remaining input from getch()

This is a discussion on remaining input from getch() within the C Programming forums, part of the General Programming Boards category; Hello C board, At the end of my C program, I want to ask to the user if he want ...

  1. #1
    Registered User
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    Mar 2004
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    remaining input from getch()

    Hello C board,

    At the end of my C program, I want to ask to the user if he want to start again, simply by pressing y or n. So I wrote this :
    Code:
    void main()
    {
    char a$;
    ...
    ...
    ...
    printf("Start again (y/n)");
    a$=getch();
    if (a$=='y') main();
    }
    OK, this works, but at the first scanf in my program (to ask to the user to enter a number for example), the 'y' is displayed on the screen, so the user have to erase it with backspace before entering the number.
    How can I change this behaviour ?

    All the best

    Pierre

  2. #2
    Code Goddess Prelude's Avatar
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    9,796
    >void main()
    void main is not correct, use
    Code:
    int main  ( void )
    instead.

    >char a$;
    The $ isn't a standard character for identifiers. It may work for you, but your code is not portable.

    >if (a$=='y') main();
    Don't call main recursively, use a loop instead:
    Code:
    #include <stdio.h>
    #include <ctype.h>
    #include <conio.h>
    
    int main ( void )
    {
      int yn = 'y';
    
      while ( tolower ( yn ) == 'y' ) {
        printf ( "Doing stuff\n" );
        printf ( "Do more stuff? (y/n): " );
        fflush ( stdout );
        yn = getch();
        printf ( "\n" );
      }
    
      return 0;
    }
    My best code is written with the delete key.

  3. #3
    Registered User
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    8
    Waow, thanks for the fast answer !!!


    >void main()
    >void main is not correct, use
    >int main ( void )
    >instead.

    I see void main() in a tutorial, and there is no warning about this with the compiler.

    >char a$;
    >The $ isn't a standard character for identifiers. It may work for you, but your code is not >portable.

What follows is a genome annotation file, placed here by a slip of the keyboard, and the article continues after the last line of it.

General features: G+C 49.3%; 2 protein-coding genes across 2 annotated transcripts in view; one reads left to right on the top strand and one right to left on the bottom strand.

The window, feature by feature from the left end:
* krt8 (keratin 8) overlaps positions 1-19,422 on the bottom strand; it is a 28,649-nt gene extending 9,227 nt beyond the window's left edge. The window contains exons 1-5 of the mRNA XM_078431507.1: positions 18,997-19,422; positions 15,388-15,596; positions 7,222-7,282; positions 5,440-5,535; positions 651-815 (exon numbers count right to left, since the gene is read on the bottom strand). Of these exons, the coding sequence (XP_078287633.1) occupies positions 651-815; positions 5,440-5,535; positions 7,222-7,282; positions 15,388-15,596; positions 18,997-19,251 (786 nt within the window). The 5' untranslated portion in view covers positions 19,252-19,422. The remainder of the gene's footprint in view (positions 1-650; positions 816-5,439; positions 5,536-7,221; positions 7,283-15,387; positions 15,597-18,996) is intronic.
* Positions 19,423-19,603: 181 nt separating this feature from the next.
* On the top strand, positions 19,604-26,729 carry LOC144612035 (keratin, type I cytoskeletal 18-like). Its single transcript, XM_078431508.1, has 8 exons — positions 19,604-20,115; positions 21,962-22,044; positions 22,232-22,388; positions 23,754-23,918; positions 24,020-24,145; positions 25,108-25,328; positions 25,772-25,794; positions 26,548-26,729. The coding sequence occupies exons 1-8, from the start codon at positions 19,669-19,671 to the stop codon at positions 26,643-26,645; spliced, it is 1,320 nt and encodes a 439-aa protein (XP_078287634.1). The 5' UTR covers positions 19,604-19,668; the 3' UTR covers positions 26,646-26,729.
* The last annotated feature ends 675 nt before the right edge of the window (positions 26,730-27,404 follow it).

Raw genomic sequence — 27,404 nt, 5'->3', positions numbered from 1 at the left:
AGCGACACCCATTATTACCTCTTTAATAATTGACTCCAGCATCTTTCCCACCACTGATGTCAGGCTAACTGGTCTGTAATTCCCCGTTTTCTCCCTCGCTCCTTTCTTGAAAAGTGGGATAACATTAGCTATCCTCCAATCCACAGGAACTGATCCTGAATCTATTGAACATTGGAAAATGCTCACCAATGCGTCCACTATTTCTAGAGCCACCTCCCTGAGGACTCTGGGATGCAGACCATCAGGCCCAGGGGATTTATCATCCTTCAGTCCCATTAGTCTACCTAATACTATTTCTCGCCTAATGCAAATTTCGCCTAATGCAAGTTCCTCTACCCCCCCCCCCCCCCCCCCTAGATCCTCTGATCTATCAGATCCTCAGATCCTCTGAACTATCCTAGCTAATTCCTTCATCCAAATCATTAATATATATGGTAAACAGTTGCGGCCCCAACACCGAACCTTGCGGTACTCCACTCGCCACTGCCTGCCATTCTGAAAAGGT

Well, in fact, before to try C, I spent many years programming in Basic. Hence the $ for strings. May be I kept bad habits...

    Your code work well but don't solve the problem.
    If I add a scanf in the program :
    Code:
    #include <stdio.h>
    #include <ctype.h>
    #include <conio.h>
    
    int main ( void )
    {
      int yn = 'y',loc;
    
      while ( tolower ( yn ) == 'y' ) {
        printf ( "Enter a number\n" );
    /* next come the unwanted behaviour*/
        scanf("%d",&loc);
        printf ( "Do more stuff? (y/n): " );
        fflush ( stdout );
        yn = getch();
        printf ( "\n" );
      }
    
      return 0;
    }
    After a y keypress, a 'y' is displayed on the screen when processing the scanf command :

    ****Display****

    Enter a number
    123
    Do more stuff? (y/n):
    Enter a number
    y_

    ***************

    I don't want this display of 'y'. How can I do ?

    All the best

    Pierre

  4. #4
    Code Goddess Prelude's Avatar
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    9,796
    >I see void main() in a tutorial
    Tutorials are often wrong.

    >and there is no warning about this with the compiler.
    Compilers can be wrong and often have extensions that allow common practices.

    >Your code work well but don't solve the problem.
    What compiler do you use? My tests all work fine (on a range of modern/popular ones).
    My best code is written with the delete key.

  5. #5
    Registered User
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    Hello 'prelude'

    I use LCC-Win32, and you ?

    I forgot a question about your comments :
    What is wrong for the main procedure to call itself ? ( if (a$=='y') main(); )

    Thanks again for your help

    All the best
    Pierre

  6. #6
    Registered User linuxdude's Avatar
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    What is wrong for the main procedure to call itself ? ( if (a$=='y') main(); )
    Recursions always have to have an end. This doesn't know if it will ever end. It will keep copying main onto the stack unto you run out of memory and your program crashes.

  7. #7
    Code Goddess Prelude's Avatar
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    >This doesn't know if it will ever end.
    Of course it does, the recursion chain will stop when a$ is not 'y'.

    >I use LCC-Win32, and you ?
    My tests were on Visual C++ .NET, Dev-C++ and Borland 6. Mileage varies on the functionality of getch, so my first reaction would be to say you have a funky implementation.

    >What is wrong for the main procedure to call itself ? ( if (a$=='y') main(); )
    Calling main recursively is legal, but very bad style. The only real use it has is in the IOCCC.
    My best code is written with the delete key.

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